The answer to your question depends on the data you are working with and what you are trying to do. Data models are in fact collections of hierarchically arranged datasets--you might want to create a data model if you are working with a large dataset that can be divided into lots of very specifc subsets. A data model allows you to see the overall data model dataset hierarchy and then work with specifc elements (datasets) within that hierarchy. You can run searches on specifc data model datasets. You can also use the Pivot tool to build visualizations based on specific data model datasets.

Also, when you accelerate a data model, you can potentially accelerate all of the datasets within that data model (see the Knowledge Manager Manual docs for for information about data model acceleration restrictions). This means that searches and dashboards that use datasets in that data model can return results quicker than they would without acceleration.

To create a data model, you need to have a pretty solid understanding of your data and have a clear idea of how you'd like to subdivide it into smaller datasets. The Data Model Builder is not really designed for data exploration. It requires that you have a decent understanding of the search processing language (SPL).

On the other hand, you can also create table datasets with the Datasets Add-on. You might do this if you just want to work with a simple dataset that represents the results of a simple search. You can use the Table Editor to refine and focus the boundaries of that dataset without interacting with SPL. You can also use it to better understand the contents of a particular dataset. This might be a better solution if any of the following are true:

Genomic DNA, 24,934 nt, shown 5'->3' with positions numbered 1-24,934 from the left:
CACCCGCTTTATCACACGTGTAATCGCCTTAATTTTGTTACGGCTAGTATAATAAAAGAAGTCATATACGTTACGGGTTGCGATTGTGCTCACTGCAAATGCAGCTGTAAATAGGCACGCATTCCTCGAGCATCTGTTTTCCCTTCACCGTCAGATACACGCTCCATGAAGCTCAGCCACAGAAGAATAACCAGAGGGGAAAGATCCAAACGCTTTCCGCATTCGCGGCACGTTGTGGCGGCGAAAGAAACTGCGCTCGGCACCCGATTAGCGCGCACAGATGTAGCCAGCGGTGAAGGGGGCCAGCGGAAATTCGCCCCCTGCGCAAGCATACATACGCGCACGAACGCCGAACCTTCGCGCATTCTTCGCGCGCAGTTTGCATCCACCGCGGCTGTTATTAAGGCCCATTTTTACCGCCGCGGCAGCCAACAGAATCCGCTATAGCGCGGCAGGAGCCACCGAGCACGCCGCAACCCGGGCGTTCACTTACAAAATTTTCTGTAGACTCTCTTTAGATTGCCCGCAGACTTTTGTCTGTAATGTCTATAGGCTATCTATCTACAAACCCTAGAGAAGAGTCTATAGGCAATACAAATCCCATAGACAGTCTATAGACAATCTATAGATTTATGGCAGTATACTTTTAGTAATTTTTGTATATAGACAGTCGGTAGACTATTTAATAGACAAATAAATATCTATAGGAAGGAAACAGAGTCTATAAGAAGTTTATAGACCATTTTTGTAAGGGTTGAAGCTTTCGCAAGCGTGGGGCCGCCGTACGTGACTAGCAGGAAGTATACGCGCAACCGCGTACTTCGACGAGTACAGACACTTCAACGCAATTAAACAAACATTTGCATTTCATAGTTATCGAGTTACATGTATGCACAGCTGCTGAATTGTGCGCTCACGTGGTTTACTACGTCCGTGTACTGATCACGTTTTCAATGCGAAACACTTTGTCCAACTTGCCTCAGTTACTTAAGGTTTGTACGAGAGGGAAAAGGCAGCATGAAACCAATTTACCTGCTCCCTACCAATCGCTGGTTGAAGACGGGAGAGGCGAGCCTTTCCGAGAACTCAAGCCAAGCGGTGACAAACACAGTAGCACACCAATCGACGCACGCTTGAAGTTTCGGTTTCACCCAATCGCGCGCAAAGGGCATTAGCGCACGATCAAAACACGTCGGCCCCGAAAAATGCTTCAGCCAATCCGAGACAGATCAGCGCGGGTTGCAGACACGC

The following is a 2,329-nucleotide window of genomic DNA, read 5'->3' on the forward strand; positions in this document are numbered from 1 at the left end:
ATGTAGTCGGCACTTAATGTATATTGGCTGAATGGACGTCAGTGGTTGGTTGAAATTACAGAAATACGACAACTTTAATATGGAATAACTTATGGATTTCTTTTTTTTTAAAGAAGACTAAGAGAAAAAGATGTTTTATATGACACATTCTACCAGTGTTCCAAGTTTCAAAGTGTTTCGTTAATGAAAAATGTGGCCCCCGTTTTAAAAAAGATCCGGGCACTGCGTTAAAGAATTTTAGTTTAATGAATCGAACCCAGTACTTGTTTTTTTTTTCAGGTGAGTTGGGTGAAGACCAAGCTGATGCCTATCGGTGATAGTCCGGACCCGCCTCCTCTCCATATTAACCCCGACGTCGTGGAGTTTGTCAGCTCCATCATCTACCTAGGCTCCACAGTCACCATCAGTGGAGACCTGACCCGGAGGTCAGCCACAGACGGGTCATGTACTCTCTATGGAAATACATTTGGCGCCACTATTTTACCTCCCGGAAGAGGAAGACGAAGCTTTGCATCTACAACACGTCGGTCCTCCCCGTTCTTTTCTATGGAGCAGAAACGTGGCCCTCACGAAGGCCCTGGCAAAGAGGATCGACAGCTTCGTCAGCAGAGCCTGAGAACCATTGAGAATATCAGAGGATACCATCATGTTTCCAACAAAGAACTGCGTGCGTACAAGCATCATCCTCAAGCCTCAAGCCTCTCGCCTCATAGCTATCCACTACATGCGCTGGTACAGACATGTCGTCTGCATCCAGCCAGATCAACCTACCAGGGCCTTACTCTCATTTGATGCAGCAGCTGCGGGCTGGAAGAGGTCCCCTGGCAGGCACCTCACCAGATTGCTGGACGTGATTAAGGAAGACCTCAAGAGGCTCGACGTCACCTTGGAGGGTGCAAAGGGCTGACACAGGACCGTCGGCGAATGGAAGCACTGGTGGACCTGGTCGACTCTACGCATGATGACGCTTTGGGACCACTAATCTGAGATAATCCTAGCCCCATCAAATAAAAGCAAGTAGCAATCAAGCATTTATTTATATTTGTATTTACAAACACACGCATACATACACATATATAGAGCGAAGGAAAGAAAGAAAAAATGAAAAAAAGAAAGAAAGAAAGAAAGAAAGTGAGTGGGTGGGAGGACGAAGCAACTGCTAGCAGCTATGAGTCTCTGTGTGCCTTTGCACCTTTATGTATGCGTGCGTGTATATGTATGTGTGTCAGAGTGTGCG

• You are working with a relatively small dataset
  • You do not know your data very well
  • You do not know SPL well
  • You do not want to spend time designing complicated searches of a dataset
  • You do not need to design a collection of hierarchically-related datasets

You can accelerate table datasets in much the same way that you accelerate data models. You can also use Pivot to design visualizations based on specific table datasets.

You can also use the from command to create table datasets that "extend" other datasets. This creates a hierarchical relationship--a change to dataset can also affect any datasets that extend it--but currently the Splunk platform's ability to show you table dataset dependencies is pretty limited.

I think this sums it up. Hopefully this helped you more than it confused you. Let me know if you have more questions.

View solution in original post

Ultra Champion

About data models and data model datasets

says -

-- A data model is a type of knowledge object that applies an information structure to raw data, making it easier to use. Each data model represents a category of event data. Data models are composed of data model datasets. More specifically, a data model is a hierarchical search-time mapping of knowledge about one or more datasets. A data model encodes the domain knowledge necessary to build a variety of specialized searches of those datasets. Briefly put, data models generate searches. These specialized searches are in turn used to generate reports for Pivot users